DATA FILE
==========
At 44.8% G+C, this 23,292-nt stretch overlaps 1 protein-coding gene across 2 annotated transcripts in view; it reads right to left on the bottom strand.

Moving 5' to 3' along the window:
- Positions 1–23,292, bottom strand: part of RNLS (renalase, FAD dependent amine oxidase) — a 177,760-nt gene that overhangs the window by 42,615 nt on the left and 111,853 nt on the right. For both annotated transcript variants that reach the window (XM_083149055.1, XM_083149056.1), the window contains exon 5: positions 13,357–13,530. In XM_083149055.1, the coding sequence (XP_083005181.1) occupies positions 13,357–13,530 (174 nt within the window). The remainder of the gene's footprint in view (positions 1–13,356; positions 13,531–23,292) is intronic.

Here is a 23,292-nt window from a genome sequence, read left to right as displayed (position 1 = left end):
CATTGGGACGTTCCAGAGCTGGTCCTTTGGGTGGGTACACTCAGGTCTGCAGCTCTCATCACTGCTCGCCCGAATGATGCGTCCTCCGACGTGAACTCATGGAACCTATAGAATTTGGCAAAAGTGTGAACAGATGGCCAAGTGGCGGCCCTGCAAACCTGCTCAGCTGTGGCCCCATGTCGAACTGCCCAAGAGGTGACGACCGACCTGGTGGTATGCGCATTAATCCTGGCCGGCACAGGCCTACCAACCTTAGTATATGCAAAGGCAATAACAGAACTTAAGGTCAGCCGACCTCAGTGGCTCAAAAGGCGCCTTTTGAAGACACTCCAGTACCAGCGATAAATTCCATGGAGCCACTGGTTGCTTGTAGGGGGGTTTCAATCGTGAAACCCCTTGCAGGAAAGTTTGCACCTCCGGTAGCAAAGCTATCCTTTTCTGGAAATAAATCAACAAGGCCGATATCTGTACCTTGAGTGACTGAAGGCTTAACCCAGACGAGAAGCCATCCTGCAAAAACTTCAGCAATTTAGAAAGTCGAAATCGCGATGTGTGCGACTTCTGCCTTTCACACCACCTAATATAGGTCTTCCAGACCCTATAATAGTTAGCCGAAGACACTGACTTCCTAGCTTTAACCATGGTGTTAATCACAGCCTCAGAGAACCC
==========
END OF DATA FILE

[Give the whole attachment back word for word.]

At 44.8% G+C, this 23,292-nt stretch overlaps 1 protein-coding gene across 2 annotated transcripts in view; it reads right to left on the bottom strand.

Moving 5' to 3' along the window:
- Positions 1–23,292, bottom strand: part of RNLS (renalase, FAD dependent amine oxidase) — a 177,760-nt gene that overhangs the window by 42,615 nt on the left and 111,853 nt on the right. For both annotated transcript variants that reach the window (XM_083149055.1, XM_083149056.1), the window contains exon 5: positions 13,357–13,530. In XM_083149055.1, the coding sequence (XP_083005181.1) occupies positions 13,357–13,530 (174 nt within the window). The remainder of the gene's footprint in view (positions 1–13,356; positions 13,531–23,292) is intronic.

Here is a 23,292-nt window from a genome sequence, read left to right as displayed (position 1 = left end):
CATTGGGACGTTCCAGAGCTGGTCCTTTGGGTGGGTACACTCAGGTCTGCAGCTCTCATCACTGCTCGCCCGAATGATGCGTCCTCCGACGTGAACTCATGGAACCTATAGAATTTGGCAAAAGTGTGAACAGATGGCCAAGTGGCGGCCCTGCAAACCTGCTCAGCTGTGGCCCCATGTCGAACTGCCCAAGAGGTGACGACCGACCTGGTGGTATGCGCATTAATCCTGGCCGGCACAGGCCTACCAACCTTAGTATATGCAAAGGCAATAACAGAACTTAAGGTCAGCCGACCTCAGTGGCTCAAAAGGCGCCTTTTGAAGACACTCCAGTACCAGCGATAAATTCCATGGAGCCACTGGTTGCTTGTAGGGGGGTTTCAATCGTGAAACCCCTTGCAGGAAAGTTTGCACCTCCGGTAGCAAAGCTATCCTTTTCTGGAAATAAATCAACAAGGCCGATATCTGTACCTTGAGTGACTGAAGGCTTAACCCAGACGAGAAGCCATCCTGCAAAAACTTCAGCAATTTAGAAAGTCGAAATCGCGATGTGTGCGACTTCTGCCTTTCACACCACCTAATATAGGTCTTCCAGACCCTATAATAGTTAGCCGAAGACACTGACTTCCTAGCTTTAACCATGGTGTTAATCACAGCCTCAGAGAACCC